The man was tall and exhausted, and it took all of Tom and Oz’s strength to haul him onboard. Emily got him into the recovery position, using her body weight and strength to keep him there as the lifeboat bounced about. His name was Niall, and he confirmed there was one other person – a woman – in the water. 

On top of the sea wall, the crowd were still pointing at something nearby. Thinking it might be the second person, Mike approached – then got a surprise. ‘I’ll never forget it,’ he says, ‘it was a dog, paddling away. No one had mentioned a dog.’ 

So they had to try to save the dog too. Out of kindheartedness, yes, but also in case an onlooker might try to save it and get into danger themselves. They got the chocolate Labrador onboard and his connection to the rescue was made clear. He made straight for his owner, Niall, and snuggled up close. 

The information coming over the radio was that the woman was now ashore on the rocks to the east. There was nothing the lifeboat crew could do for her. With Niall in rough shape, their priority was to get him into paramedic care – and quickly. Mike requested a net recovery, where the lifeboat is driven bow-first onto its carriage and caught in a net. It’s most common in rescues like this one, when seas are rough or when time is of the essence.

A lifeboat drives towards a net being held up by a tractor, so it can be recovered

Photo: Nicholas Leach

A net recovery

By the time Hoylake all-weather lifeboat arrived, Niall was in an ambulance. He was released from hospital later that evening.

One life lost 

Sadly, things had not gone so well in the area to the east. RNLI Lifeguard Cameron Jacobie arrived from nearby New Brighton Beach, where he was on duty. The woman already looked lifeless in the water – it is likely she had drowned before the lifeboat even had a chance to launch. 

Cameron was just 18 years old at the time. ‘I started to climb down the rocks,’ he says, ‘and it was quite treacherous. The waves were still pretty bad, but I was getting closer and closer. Then a massive wave completely wiped me out.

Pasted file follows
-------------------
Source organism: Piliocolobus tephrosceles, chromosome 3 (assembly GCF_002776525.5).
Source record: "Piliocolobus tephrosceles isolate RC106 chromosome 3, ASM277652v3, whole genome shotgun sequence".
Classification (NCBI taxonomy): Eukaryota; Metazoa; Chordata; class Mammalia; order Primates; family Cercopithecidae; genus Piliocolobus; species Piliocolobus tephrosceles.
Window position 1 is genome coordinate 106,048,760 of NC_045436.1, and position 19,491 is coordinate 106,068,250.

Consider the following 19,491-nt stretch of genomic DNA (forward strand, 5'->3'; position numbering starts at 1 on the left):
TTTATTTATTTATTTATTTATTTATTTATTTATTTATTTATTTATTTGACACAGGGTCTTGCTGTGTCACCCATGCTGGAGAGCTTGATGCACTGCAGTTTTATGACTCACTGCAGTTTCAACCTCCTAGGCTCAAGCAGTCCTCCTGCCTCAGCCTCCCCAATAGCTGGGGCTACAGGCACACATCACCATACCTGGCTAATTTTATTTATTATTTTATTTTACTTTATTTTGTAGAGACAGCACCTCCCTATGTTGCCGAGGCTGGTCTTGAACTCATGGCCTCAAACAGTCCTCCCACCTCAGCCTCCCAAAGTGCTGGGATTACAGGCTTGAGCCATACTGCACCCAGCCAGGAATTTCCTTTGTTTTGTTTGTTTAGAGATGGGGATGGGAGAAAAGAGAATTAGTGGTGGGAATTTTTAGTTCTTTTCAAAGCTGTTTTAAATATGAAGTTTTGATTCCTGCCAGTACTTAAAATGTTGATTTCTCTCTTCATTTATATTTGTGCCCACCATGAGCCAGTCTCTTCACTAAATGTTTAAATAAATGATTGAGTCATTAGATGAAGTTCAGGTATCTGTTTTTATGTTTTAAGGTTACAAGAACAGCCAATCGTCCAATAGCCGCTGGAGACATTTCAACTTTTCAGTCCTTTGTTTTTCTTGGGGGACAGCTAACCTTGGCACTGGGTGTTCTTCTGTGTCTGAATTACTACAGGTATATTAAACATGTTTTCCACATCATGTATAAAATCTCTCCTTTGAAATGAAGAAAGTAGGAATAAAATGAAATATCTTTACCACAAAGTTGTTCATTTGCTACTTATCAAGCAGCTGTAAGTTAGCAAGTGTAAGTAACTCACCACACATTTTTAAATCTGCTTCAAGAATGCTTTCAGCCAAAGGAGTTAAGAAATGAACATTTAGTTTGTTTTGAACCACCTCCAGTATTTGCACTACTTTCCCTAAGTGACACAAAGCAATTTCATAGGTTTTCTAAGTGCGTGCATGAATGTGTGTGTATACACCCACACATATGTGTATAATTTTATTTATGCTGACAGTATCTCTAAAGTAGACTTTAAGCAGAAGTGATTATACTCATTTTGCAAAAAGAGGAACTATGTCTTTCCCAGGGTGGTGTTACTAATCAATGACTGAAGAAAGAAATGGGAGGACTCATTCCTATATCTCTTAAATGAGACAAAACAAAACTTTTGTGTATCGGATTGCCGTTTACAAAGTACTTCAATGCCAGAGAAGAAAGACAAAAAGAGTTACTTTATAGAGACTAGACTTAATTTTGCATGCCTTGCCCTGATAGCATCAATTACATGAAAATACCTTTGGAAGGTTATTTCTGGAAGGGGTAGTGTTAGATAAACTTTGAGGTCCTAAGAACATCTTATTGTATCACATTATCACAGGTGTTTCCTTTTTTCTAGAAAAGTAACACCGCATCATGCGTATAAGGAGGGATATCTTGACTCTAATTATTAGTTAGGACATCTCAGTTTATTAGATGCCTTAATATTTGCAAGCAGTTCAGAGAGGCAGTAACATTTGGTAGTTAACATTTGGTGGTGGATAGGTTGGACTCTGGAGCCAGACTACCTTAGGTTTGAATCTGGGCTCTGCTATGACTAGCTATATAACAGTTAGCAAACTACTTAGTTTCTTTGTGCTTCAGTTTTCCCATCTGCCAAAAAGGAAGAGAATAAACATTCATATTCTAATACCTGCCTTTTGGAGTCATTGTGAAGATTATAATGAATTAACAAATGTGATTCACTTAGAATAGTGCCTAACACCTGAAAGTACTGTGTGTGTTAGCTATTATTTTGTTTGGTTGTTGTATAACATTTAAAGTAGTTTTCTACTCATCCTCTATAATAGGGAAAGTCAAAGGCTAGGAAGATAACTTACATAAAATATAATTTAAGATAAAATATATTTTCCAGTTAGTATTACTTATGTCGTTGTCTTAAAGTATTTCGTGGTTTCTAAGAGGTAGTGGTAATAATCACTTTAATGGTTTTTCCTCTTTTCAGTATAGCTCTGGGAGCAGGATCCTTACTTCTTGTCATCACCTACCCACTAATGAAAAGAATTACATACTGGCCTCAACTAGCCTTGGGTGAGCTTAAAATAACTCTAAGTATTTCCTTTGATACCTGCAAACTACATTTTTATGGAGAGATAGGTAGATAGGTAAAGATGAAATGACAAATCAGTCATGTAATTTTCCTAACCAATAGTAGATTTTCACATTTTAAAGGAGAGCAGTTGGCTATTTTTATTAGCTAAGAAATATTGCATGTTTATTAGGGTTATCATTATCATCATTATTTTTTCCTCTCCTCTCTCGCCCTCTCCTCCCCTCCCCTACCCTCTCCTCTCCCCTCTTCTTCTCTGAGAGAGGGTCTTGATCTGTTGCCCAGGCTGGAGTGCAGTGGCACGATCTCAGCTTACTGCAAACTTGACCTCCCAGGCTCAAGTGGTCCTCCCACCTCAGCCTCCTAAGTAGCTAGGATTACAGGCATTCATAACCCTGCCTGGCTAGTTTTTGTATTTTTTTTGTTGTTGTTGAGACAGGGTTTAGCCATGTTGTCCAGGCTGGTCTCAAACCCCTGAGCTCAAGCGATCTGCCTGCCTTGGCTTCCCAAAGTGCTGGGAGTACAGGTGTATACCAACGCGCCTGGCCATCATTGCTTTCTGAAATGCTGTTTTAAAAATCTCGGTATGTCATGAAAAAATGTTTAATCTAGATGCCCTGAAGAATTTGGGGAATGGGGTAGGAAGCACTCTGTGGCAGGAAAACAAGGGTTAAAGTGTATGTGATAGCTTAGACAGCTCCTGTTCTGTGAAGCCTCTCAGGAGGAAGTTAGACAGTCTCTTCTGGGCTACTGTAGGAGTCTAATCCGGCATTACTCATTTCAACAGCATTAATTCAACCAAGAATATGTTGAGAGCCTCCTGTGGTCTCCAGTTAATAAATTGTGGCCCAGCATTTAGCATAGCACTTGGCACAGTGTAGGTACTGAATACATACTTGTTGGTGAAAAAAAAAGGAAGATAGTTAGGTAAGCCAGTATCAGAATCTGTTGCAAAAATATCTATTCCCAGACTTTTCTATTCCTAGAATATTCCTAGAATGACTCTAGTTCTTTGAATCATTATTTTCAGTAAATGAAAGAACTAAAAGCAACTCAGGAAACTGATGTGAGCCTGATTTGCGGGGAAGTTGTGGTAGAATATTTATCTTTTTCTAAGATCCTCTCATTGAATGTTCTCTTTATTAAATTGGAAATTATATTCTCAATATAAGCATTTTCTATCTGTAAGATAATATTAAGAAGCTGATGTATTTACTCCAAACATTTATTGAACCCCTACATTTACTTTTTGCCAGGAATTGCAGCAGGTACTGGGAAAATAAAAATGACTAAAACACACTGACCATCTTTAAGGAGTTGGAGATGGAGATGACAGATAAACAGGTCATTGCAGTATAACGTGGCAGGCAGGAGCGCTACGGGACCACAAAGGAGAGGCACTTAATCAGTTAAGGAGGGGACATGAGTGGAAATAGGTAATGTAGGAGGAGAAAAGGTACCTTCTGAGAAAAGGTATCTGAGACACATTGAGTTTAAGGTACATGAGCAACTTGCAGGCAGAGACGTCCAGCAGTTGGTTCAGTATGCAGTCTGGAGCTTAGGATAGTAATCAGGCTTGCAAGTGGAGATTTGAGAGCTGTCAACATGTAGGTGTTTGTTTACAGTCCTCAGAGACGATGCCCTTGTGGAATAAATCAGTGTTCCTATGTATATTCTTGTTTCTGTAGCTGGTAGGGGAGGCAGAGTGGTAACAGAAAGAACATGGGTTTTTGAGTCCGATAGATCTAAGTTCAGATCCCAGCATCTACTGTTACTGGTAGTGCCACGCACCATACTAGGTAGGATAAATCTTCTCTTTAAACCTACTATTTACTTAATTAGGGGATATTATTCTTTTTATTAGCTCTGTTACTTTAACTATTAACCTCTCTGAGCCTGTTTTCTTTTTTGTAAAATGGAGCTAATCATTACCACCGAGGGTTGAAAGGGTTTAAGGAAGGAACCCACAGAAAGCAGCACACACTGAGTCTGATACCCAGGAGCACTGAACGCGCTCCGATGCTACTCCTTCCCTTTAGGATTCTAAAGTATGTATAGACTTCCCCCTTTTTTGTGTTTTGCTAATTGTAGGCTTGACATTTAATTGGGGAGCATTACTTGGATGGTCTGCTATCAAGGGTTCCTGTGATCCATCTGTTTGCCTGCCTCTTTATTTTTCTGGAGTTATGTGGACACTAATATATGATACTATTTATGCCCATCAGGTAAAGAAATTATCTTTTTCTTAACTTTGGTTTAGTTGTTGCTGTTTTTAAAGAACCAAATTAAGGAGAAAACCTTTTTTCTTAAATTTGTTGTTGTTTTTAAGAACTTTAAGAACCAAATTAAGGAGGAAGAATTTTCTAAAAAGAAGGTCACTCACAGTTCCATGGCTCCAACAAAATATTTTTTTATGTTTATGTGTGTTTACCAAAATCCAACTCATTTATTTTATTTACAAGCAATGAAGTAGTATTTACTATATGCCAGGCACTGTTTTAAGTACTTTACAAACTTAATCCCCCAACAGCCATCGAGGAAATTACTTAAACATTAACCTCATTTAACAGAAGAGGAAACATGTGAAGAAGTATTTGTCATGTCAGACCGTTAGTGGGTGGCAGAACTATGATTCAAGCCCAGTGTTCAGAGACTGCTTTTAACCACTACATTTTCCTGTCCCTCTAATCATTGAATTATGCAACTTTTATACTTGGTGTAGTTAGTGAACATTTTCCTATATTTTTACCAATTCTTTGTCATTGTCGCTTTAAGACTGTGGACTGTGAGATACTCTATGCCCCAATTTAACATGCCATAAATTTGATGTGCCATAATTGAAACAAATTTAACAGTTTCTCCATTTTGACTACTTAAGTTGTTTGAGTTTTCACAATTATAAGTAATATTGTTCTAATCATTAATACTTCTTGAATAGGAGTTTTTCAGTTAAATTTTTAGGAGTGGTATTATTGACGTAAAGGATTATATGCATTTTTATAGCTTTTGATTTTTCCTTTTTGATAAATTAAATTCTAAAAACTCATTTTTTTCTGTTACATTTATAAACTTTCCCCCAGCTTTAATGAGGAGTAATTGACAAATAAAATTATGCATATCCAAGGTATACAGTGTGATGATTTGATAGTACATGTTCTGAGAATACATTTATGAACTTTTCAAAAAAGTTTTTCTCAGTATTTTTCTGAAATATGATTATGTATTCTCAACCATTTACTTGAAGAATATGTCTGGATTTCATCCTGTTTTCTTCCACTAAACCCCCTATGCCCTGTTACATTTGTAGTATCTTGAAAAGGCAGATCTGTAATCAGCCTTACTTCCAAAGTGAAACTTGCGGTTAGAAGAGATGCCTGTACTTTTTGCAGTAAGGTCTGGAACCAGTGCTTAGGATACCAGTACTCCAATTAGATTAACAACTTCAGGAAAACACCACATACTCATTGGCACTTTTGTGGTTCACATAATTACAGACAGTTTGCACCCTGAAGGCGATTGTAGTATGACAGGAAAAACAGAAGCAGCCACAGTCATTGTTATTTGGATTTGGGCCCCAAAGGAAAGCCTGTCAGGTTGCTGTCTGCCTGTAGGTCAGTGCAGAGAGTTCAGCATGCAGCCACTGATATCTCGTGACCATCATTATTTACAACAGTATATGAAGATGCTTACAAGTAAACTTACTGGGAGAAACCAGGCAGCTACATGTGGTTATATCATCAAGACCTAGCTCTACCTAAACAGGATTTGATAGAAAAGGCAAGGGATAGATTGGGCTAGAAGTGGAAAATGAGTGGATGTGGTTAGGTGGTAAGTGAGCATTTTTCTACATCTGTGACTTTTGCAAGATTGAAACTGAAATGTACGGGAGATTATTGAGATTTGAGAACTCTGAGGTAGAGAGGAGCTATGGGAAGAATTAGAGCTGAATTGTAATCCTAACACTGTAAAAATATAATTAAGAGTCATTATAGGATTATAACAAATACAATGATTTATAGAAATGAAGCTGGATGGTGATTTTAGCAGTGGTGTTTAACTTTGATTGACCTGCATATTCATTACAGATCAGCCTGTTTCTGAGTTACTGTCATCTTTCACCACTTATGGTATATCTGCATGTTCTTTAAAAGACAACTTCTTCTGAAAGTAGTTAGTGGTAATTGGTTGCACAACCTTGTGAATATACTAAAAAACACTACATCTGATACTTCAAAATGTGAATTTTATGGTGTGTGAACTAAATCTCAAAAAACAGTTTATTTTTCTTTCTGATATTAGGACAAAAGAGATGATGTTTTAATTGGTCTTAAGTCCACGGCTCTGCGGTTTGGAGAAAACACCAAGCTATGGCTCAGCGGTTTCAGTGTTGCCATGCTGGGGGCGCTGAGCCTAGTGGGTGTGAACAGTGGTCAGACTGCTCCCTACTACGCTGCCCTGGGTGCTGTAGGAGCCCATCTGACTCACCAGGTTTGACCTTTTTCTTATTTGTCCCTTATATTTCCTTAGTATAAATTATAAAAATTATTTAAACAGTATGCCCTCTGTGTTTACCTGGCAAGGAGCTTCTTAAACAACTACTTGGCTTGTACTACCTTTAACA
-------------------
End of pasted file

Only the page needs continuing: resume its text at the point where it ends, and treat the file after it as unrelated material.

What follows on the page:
‘We could see it was too late for her. So between myself and the police officers who were on scene, we decided that we couldn’t risk any more lives in those conditions. 

‘An experience like that – it definitely made me a better lifeguard. I learned more about myself in those 15 minutes than I had in the previous 18 years.’ 

Supporting each other 

RNLI lifeboat crews and lifeguards are determined to save every one. It was hard to accept that the sea claimed a life that day, but as time has passed, the remarkable feats of Mike and his crew in saving Niall and Jordy (the Labrador) have sunk in. 

Oz says: ‘It took a couple of days to calm down from the adrenaline of it all. People were filming the whole thing, and watching that footage later was something else.’ 

Emily adds: ‘People were checking in with each other over the phone, and going for coffees, making sure everyone was OK. The crew are amazing. If you need anything, they’re always there.’ 

Speaking of always, Emily and Tom have since got engaged – on the lifeboat. A lifeboat that’s seen triumph and loss, and so much love. 

Three crew members, Emily, Mike and Oz, sit inside the inshore lifeboat. They’re all smiling and Mike is holding a medal.

Photo: RNLI/Danielle Rush

Mike with his medal, in between Emily and Oz

A Bronze Medal earned 

For his skill, determination and courage, Helm Mike Stannard was awarded the RNLI’s Bronze Medal for Gallantry. The crew received Medal Service Certificates. 

Lifeboat Operations Manager Ian Thornton says: ‘Our thoughts are with the family involved. And we are extremely proud of Mike, Oz, Tom and Emily. They worked together as a team and showed an abundance of courage in a dangerous environment.’ 

Mike adds: ‘It’s an amazing recognition for the station, and all the time and effort people put into their training. No one goes on shouts looking for medals. But it’s a great honour to receive it.’

It’s the kind support of people like you that powers Mike, Emily, Oz and Tom to the rescue. Thank you so much for your generosity.